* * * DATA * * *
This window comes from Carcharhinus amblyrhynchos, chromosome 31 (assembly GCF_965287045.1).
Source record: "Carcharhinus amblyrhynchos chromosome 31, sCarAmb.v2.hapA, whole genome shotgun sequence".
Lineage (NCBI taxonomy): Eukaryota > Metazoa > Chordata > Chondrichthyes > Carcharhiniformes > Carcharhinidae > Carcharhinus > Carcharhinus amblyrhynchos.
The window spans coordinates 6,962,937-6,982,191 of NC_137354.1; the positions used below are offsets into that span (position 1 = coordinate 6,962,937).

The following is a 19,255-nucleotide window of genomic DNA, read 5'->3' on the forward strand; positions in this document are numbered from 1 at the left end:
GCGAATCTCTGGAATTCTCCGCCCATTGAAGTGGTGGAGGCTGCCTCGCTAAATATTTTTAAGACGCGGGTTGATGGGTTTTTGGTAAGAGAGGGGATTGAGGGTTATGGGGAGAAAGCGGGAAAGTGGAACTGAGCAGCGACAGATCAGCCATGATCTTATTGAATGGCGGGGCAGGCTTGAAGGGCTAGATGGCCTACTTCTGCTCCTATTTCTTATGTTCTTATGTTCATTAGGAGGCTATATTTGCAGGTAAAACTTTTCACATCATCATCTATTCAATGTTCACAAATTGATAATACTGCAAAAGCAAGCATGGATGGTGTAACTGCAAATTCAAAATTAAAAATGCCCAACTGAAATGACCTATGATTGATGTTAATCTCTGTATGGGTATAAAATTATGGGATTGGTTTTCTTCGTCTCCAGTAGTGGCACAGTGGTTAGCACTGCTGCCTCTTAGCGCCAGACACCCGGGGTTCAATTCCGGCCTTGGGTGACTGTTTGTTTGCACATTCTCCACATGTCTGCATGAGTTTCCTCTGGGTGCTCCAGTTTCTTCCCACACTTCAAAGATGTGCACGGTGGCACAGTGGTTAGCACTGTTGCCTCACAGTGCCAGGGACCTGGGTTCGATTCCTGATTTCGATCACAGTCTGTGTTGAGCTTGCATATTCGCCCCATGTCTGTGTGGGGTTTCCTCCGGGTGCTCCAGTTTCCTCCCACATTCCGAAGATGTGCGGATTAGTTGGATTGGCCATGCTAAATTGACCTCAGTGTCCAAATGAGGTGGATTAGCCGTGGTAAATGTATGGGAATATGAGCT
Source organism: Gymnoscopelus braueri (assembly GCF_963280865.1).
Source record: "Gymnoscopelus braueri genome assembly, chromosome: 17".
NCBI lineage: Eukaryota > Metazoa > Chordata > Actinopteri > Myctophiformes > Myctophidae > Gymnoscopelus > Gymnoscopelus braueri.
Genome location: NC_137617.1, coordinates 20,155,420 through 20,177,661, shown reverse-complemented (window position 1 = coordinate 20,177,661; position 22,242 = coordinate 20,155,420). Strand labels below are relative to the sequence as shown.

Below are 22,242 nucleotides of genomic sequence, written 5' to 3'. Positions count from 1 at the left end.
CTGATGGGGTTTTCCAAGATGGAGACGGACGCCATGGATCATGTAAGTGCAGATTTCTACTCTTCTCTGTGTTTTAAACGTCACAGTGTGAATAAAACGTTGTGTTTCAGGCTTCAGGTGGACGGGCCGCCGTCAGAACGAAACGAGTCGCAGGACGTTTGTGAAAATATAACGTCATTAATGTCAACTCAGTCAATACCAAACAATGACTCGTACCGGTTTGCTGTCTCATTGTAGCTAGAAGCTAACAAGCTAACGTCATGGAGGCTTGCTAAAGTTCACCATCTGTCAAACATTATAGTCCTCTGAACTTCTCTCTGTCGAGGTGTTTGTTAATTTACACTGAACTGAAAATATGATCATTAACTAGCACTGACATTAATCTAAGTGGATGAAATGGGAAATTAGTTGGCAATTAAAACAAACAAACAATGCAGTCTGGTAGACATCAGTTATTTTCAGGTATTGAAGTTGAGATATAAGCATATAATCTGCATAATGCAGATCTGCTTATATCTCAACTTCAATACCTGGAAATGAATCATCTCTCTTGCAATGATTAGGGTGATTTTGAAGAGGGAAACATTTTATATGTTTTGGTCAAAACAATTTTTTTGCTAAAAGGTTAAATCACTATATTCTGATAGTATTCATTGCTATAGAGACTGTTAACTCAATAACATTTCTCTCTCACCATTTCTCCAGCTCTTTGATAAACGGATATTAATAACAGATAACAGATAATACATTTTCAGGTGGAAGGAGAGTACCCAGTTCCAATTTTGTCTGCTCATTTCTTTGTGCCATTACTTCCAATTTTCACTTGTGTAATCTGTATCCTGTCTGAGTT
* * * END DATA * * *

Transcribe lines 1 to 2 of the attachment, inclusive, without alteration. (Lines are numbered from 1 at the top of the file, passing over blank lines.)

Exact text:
This window comes from Carcharhinus amblyrhynchos, chromosome 31 (assembly GCF_965287045.1).
Source record: "Carcharhinus amblyrhynchos chromosome 31, sCarAmb.v2.hapA, whole genome shotgun sequence".